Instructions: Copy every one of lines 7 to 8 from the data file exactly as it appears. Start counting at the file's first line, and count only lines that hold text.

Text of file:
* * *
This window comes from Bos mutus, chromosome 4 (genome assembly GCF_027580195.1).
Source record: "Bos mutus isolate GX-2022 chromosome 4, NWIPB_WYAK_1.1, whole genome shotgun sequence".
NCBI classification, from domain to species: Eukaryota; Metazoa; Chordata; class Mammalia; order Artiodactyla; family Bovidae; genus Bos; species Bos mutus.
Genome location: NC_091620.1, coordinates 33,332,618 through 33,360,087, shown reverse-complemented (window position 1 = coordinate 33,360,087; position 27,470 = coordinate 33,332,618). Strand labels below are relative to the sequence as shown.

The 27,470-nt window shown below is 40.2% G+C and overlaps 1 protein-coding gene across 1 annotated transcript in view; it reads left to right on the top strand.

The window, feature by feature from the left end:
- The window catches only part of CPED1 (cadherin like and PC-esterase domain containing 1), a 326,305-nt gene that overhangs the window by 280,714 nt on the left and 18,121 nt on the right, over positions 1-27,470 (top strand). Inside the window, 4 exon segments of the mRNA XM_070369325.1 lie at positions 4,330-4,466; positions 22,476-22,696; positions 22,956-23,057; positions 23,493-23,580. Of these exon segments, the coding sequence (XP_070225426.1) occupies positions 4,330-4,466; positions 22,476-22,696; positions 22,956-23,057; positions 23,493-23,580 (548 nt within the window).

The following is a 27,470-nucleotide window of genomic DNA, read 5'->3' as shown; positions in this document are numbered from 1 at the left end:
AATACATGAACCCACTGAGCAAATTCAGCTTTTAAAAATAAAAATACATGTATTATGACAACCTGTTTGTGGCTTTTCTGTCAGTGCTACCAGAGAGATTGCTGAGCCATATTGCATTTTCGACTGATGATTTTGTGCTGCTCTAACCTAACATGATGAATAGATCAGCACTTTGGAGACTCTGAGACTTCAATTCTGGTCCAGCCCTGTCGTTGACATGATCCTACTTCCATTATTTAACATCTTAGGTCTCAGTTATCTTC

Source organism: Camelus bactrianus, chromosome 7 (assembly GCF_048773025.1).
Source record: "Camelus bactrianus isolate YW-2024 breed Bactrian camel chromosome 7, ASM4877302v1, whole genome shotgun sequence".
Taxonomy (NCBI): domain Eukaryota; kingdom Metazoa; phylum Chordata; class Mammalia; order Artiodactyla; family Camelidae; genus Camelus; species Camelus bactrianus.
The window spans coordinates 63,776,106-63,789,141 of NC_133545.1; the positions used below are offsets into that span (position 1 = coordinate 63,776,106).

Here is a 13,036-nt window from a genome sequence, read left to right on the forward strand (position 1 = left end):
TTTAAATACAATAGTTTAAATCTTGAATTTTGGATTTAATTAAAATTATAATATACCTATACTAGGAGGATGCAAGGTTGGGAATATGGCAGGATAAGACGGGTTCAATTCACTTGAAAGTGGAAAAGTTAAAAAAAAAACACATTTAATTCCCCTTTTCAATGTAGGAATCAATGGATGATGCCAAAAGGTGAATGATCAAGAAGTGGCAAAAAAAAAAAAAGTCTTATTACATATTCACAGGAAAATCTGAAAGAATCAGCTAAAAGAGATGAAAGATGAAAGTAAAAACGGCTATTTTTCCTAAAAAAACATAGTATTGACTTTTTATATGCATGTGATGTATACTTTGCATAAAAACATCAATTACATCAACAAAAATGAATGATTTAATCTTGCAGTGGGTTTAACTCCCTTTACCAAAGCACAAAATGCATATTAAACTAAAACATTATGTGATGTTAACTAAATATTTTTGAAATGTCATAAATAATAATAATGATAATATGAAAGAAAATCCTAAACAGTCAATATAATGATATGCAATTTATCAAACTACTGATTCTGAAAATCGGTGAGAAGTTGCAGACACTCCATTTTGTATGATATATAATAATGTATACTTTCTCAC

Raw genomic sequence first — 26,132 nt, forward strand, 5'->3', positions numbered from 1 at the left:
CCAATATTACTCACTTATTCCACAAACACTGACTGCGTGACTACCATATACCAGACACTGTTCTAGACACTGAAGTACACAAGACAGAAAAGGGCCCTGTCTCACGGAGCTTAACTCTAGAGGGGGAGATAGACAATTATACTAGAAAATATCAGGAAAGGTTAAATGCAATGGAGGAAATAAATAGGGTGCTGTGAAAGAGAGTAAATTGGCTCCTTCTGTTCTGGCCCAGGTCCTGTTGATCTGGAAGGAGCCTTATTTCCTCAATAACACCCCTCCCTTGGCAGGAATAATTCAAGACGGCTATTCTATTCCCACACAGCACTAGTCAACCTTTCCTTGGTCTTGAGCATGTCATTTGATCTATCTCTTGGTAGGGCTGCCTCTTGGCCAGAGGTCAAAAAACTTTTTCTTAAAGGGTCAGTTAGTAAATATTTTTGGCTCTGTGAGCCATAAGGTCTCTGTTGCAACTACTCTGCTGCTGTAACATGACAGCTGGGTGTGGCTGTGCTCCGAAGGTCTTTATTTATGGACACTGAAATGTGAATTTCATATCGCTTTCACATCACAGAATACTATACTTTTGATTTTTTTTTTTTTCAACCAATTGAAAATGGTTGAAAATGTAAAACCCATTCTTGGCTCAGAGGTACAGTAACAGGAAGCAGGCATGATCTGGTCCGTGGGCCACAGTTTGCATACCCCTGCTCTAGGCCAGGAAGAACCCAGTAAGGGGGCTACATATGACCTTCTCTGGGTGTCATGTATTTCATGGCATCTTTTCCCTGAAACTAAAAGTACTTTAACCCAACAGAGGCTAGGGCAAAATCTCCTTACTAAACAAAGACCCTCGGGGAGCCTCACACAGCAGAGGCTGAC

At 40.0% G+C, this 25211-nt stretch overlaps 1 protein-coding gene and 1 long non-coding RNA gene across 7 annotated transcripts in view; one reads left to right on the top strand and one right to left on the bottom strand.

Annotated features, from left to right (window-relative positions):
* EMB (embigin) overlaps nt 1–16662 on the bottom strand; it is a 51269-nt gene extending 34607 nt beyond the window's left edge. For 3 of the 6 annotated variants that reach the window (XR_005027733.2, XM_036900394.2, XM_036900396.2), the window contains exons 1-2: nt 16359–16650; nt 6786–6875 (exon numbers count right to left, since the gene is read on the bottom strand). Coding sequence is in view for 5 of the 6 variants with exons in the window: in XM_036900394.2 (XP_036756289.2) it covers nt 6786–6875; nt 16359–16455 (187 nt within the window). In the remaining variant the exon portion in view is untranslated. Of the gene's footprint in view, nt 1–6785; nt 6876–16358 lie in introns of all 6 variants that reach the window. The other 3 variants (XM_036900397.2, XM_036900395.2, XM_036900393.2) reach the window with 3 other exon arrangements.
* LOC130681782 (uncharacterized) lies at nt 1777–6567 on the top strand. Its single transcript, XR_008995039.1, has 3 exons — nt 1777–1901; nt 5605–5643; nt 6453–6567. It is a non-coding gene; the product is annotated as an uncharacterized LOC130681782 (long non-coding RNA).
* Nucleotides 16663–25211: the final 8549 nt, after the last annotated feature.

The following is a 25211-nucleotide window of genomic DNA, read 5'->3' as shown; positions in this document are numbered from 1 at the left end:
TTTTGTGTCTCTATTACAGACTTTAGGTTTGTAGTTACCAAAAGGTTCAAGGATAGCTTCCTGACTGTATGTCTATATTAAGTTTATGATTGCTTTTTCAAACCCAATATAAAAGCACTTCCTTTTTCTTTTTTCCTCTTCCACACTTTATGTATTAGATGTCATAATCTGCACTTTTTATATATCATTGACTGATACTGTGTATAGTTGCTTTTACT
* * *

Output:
- The window catches only part of CPED1 (cadherin like and PC-esterase domain containing 1), a 326,305-nt gene that overhangs the window by 280,714 nt on the left and 18,121 nt on the right, over positions 1-27,470 (top strand). Inside the window, 4 exon segments of the mRNA XM_070369325.1 lie at positions 4,330-4,466; positions 22,476-22,696; positions 22,956-23,057; positions 23,493-23,580. Of these exon segments, the coding sequence (XP_070225426.1) occupies positions 4,330-4,466; positions 22,476-22,696; positions 22,956-23,057; positions 23,493-23,580 (548 nt within the window).

The following is a 27,470-nucleotide window of genomic DNA, read 5'->3' as shown; positions in this document are numbered from 1 at the left end: